Ján Šmihula, editor-in-chief of the STV's troubled news department.
The investigation by media analyst Stanislava Benická was launched by STV director general Radim Hreha after nine journalists left the broadcaster between May and August, citing political interference in their work. The report was released on the Mediálne.sk website on October 4.
The core of the problem was identified as editor-in-chief Ján Šmihula. In total, 12 people left STV because of him, the report said.
"The personal breakdown has weakened the potential of the news team," the report says. "The way the news team is managed offers no guarantees that this situation will not repeat itself. If (Šmihula) stays in the position, it will continue to lead to doubts about the independence of the STV newscast."
The report further states that the former deputy editor-in-chief, Miriam Žiaková, has enough experience and skills to turn the newscast around. However, Žiaková recently left the news team and Šmihula is still there.
Žiaková is now head of the PR Department.
"The weakening of (Šmihula's) professional reputation casts considerable doubt on his ability, professionally and morally, to change the things for the better," the report said.
Benická told The Slovak Spectator that if Šmihula is not been replaced, the crisis will deepen.
STV spokesperson Želmíra Habánová said in spite of the report's recommendation, it is not necessary for Šmihula to leave his job.
"The report points out many flaws and reservations about the way the newscast is managed," she told The Slovak Spectator. "The director general gave the editor-in-chief a deadline of several weeks to set them right.
"The task of the report was not to propose a personnel solution, but rather to pinpoint flaws and to propose ways to remove and correct them, and this was accomplished."
STV Council member Miroslav Kollár said the report confirms what many people have known since the summer. The only difference is that its conclusions are supported by analyses.
"The report states that the newscast does not work as a whole, neither from the systemic nor the organisational point of view," he told The Slovak Spectator. "This summer's events have weakened the credibility of the STV."
The vice-chair of the STV Council, Peter Malec, echoed those criticisms.
"In the last two months I have been very disappointed, as almost every week, something happens in the STV that is either strikingly uncontrollable or an evident amateurism," he told The Slovak Spectator.
But Malec worries that if Šmihula was dismissed, the current management would put someone worse in his position, he said.
Former HZDS spokesman filled in as host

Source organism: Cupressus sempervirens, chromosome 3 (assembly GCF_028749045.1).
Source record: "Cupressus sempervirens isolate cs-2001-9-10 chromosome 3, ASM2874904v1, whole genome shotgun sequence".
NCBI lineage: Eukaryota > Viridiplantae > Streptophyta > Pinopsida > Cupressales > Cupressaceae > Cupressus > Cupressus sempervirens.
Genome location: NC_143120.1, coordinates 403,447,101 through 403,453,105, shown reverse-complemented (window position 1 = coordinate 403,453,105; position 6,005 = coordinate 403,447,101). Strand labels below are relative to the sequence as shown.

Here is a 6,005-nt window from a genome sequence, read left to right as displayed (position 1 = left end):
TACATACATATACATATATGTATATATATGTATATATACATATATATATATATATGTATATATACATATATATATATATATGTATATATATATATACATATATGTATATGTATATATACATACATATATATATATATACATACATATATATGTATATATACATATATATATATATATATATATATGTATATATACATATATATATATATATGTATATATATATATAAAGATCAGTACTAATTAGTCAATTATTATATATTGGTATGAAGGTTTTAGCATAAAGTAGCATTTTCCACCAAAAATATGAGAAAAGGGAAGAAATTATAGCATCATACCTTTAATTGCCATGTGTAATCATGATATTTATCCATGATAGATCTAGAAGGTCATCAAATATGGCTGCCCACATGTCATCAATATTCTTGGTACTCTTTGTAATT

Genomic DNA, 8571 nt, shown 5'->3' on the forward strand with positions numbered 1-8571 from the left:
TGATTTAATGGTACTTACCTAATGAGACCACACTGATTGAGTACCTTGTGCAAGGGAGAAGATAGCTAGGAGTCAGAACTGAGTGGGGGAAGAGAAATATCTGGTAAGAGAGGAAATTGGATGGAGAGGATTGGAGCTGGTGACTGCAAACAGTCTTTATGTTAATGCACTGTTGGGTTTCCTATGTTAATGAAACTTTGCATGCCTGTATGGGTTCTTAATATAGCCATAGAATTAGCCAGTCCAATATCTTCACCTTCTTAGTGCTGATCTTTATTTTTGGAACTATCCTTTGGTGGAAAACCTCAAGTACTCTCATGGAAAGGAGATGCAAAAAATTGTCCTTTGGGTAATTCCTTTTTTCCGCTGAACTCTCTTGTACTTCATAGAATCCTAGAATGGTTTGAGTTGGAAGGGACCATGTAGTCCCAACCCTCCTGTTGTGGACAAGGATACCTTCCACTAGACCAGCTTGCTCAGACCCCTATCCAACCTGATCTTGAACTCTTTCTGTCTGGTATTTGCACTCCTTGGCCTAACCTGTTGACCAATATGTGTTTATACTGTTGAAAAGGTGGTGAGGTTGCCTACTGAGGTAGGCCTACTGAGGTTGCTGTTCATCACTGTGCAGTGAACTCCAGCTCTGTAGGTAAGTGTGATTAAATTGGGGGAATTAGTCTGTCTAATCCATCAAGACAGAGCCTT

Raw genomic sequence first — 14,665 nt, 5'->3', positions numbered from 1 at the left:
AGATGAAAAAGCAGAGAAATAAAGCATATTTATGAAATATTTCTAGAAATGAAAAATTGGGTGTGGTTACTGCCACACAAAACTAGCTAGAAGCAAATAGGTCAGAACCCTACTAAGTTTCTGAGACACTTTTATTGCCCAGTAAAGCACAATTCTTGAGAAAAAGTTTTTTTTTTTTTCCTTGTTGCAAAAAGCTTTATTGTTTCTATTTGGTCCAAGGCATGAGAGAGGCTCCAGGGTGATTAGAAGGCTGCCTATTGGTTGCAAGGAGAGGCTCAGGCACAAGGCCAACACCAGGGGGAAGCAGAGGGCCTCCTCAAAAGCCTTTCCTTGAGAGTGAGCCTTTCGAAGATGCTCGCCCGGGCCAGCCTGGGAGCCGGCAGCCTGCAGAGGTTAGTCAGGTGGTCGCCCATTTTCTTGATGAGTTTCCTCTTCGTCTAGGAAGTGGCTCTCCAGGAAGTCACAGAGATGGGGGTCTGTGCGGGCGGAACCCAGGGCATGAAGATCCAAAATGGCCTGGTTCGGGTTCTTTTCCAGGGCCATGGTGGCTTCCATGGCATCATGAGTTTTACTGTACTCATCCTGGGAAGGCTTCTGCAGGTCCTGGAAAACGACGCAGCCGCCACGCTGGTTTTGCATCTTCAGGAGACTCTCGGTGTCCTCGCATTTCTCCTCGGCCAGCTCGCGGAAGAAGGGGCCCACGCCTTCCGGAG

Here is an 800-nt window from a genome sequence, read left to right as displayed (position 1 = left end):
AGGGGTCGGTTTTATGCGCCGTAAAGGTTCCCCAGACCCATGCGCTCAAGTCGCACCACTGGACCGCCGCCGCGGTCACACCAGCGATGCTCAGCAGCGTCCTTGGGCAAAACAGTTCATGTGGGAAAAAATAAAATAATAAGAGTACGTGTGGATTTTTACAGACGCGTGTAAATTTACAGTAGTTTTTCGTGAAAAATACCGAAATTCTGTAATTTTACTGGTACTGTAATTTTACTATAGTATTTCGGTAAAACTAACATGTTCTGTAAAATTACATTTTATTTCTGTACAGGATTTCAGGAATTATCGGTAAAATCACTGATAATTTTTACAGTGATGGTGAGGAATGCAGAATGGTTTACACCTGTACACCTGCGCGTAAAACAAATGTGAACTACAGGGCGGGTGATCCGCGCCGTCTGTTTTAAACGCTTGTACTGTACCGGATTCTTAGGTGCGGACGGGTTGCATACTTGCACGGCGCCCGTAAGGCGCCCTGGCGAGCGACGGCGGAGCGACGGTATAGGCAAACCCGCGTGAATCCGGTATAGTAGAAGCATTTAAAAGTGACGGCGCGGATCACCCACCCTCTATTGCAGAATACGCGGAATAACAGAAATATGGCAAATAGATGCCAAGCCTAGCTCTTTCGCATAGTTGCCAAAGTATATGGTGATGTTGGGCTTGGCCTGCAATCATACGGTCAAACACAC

Malec also criticised the STV decision to bring on former HZDS spokesman Stanislav Háber to host the Sféry Dôverné (Private Spheres) program on the STV 2 channel.
As HZDS spokesman, Háber dismissed critical diplomatic statements sent to Slovakia from the EU and the US in 1995 by comparing them to statements sent by the leaders of Nazi Germany and the Soviet Union. Later, he worked as an editor of Mečiar's daily newspapers, in which all views that opposed Mečiar's HZDS were attacked fiercely.
Háber currently works in the press department of the HZDS-controlled Agricultural Ministry.
Háber hosted the STV programme on a one-time basis, STV spokesperson Habánová told The Slovak Spectator.
"The STV chose Háber to host it based on the results of screen tests," she said. "Háber did not inform the STV team that for some time, he had also been the spokesman for the HZDS."
The broadcaster does not intend to co-operate with Háber in the future, she added.
"He does not fulfill the basic professional criteria for hosting such programmes in public television," Habánová said.
It's not out of the question for a former party spokesman to work in a public medium, media analyst Andrej Školkay told The Slovak Spectator. However, he said that wouldn't apply to Háber.
"Háber has already been compromised by his journalistic activities in the eyes of people who have a rational instead of emotional attitude, and who have tolerant stances, so he is not the best candidate for a television broadcaster working for a wider - or maybe the widest possible - public," Školkay said.
"In particular, it leads to speculation that the previous statements of (HZDS MP) Milan Urbáni about the division of influence in the STV under the auspices of Hreha were closer to the truth than we thought, and than the people involved admitted," he added.
Urbáni was quoted by the Sme daily on January 8 as saying, "We made an agreement that one part of the political spectrum would control certain spheres. So we wanted the newscast. We offered the guarantee that our person would be professionally up to the standard, and that they would make the newscast in a way it should be on public television."
The STV also broadcast a political debate on the spread of the bark beetle on August 31 that was paid for by the Environment Ministry.
The debate on possible solutions to the beetle problem didn't have a single political opponent.
The ministry is currently in the middle of disputes with environmental organisations about solutions to the bark beetle problem. The NGOs have been accusing the ministry of negligence.
"The STV has stopped being a public service institution and has become state television," Kollár said. "As a public service institution it should not be a broadcaster that voices the opinions of the administration, but rather one that processes such controversial topics on its own."
Meanwhile, employees are still leaving STV. Most recently, Miroslav Stacho, the head of the creative department, announced his departure after a misunder-standing with STV management.
8. Oct 2007 at 0:00 | Ľuba Lesná